Author, One Great Truth: Finding Your Answers to Life (2008)
Son of Jerry Falwell
Senior Pastor of Thomas Road Baptist Church (Lynchburg, VA)
BS, Liberty University
MA in Religion, Liberty Baptist Theological Seminary
JD, William Howard Taft University in Santa Ana, California;
Married, 4 Children
Jonathan Falwell: Know The Truth of Following Christ
The 700 Club
THE YEAR OF OUTREACH
This year marks the 56th year of Thomas Road Baptist Church (TRBC), which will be “The Year of Outreach.” The congregation is continuing their goals and vision for the church since founder Jerry Falwell died in May 2007.
Pastor Jonathan became the senior pastor two weeks after his father died. They set a few goals for the next five years: that there would be 5,000 local salvations in the Lynchburg area; 5,000 baptisms; 5,000 new members at TRBC; plant 500 churches in the U.S.; send 500 full-time missionaries; and send 500 church members on short-term missions each year.
The church continues to work on these goals and is focusing on outreach. Pastor Jonathan says the goal they would still like to reach is sending out 500 full-term missionaries. Currently TRBC has planted 1,000 churches around the world. In Kenya, TRBC is planting 553 churches – one church already with almost 50 new believers. There are also church plants in India and Haiti. In the U.S. there are 178 church plants.
Some of these church plants are in Kansas City; Charlottesville, VA; and Roanoke, VA. Pastor Jonathan says all of this couldn’t have been accomplished without prayer. When Pastor Jonathan took the position of senior pastor, his prayer was, “God, please do it (whatever God wanted to accomplish) today.”
Pastor Jonathan didn’t know what he was doing or what to pray for. He was totally dependent on God. Today, he still prays that prayer with the knowledge that he can’t do it, but God can. He says the simple prayer, “God I can’t do it, you can,” is a prayer that can be said in good times and bad. It is good to never lose the feeling of being dependent on God.
CULTURE OF PRAYER
For the past year, Pastor Jonathan challenged the TRBC congregation with six values. They are:
1) Commitment to scripture
2) Culture of prayer
3) Lifestyle of worship
4) Connection to community
5) Heart for serving
6) Passion for excellence.
The second value is a culture of prayer. A culture of prayer is a lifestyle of prayer that is ingrained in us. It is who we are and what we do. We are talking to God continually in prayer. God wants a constant line of communication with Him and us and He wants His Church to be a place that is focused on Him. In the Gospels of Matthew and Mark, Jesus repeats what is found in the Old Testament, that God’s House shall be called a house of prayer. Jesus understood the value and importance of having the House of God being a place that prayed.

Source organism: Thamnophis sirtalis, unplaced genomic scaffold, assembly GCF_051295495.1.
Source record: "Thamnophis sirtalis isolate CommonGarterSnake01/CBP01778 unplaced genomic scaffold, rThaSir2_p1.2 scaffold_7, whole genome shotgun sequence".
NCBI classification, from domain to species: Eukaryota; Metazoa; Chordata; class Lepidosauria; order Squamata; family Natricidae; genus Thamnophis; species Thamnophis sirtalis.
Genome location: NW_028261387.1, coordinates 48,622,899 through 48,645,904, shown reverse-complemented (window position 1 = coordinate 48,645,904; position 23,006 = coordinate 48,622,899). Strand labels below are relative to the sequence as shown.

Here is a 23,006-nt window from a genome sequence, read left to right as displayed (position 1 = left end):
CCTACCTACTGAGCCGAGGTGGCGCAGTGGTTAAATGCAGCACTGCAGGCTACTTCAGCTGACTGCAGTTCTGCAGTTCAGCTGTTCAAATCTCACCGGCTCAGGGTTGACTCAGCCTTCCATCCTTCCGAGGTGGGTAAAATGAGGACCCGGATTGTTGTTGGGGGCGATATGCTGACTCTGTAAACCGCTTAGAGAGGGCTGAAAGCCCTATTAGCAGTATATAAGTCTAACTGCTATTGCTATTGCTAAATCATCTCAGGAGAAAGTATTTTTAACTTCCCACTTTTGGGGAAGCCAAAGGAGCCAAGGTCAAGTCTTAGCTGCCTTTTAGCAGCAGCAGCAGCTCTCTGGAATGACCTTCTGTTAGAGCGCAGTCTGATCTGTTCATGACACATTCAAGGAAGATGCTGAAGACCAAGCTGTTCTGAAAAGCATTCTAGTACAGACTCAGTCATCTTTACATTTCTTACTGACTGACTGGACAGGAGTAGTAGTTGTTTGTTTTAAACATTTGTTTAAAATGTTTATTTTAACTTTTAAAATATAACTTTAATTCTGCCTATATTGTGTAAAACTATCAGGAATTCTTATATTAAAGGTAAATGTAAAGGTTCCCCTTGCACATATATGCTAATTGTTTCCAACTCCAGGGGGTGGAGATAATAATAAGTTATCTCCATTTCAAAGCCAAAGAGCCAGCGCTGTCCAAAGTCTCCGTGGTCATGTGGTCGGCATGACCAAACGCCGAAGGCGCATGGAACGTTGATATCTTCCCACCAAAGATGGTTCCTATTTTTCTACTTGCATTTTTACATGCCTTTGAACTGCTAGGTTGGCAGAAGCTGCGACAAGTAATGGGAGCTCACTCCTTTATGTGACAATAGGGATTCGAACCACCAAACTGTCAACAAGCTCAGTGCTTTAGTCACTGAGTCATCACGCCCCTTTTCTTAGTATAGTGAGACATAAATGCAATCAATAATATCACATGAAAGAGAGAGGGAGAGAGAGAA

Recently, TRBC started a campaign “Need Prayer?” which is like the “Got Milk?” campaign. The church will have billboards with a website and phone number for people to contact if they need prayer. TRBC is training a prayer team that will be available 24/7 to pray for these requests. Also, over the last few weeks in TRBC’s fourteen Sunday services they have had people come to the altar with 3x5 index cards.
Pastor Jonathan asked the question, “What keeps you from sharing your faith?” Individuals were told to write the name of a person they can pray for to come to Christ. If they didn’t know anyone, they could put a question mark and just ask God to send them people they could lead to Christ/share their faith with. The challenge was for the congregation to be a part of the prayer process and to be a part of the celebration for answers to prayer. The church has thousands of cards with names and question marks and the church is already getting feedback. For example, a man prayed for his brother and three days later he visited his brother and led him to Christ.
WHAT TO PRAY FOR
Pastor Jonathan says people find it difficult and uncomfortable to pray. Some of the reasons are that they don’t know what to pray, they are uncomfortable praying with strangers, or think that prayers have to be complicated. Many times people look at prayer as something that is lofty or something to do over a meal or an offering. Pastor Jonathan says prayer is who we are as Christians. Even simple prayers are good. Also, sometimes we pray but we don’t pray about specific issues and there are no measurable results. If prayers are general, we won’t see any tangible effects of prayer in our lives. We need something tangible that we can look back on and “see” answers to prayer. In other areas of our lives, we have “to do” lists about what we would like to accomplish. The same principle can apply to our prayers. We should have “lists” and journals to keep and look back on to see how God answers our prayers. God should guide us in putting together our “checklists.”
Pastor Jonathan also says that personally, we don’t always pray specifically for the things in our lives. We need to pray for our family members by name, our jobs, homes, and thank God for them. We need to thank God for His provision and pray for specific needs. If people would become specific about prayers, we would see significant changes. Nothing of significance ever happens without prayer. Pastor Jonathan encourages people to take a forward step in prayer. Just that one step can make a difference.
Some things Pastor Jonathan says we can pray for specifically are our country and our leaders. We are in turbulent times and we should be lifting up our economy in prayer. Pastor Jonathan cites 2 Chronicles 7:14 “…if my people, who are called by my name, will humble themselves and pray and seek my face and turn from their wicked ways, then will I hear from heaven and will forgive their sin and will heal their land.”
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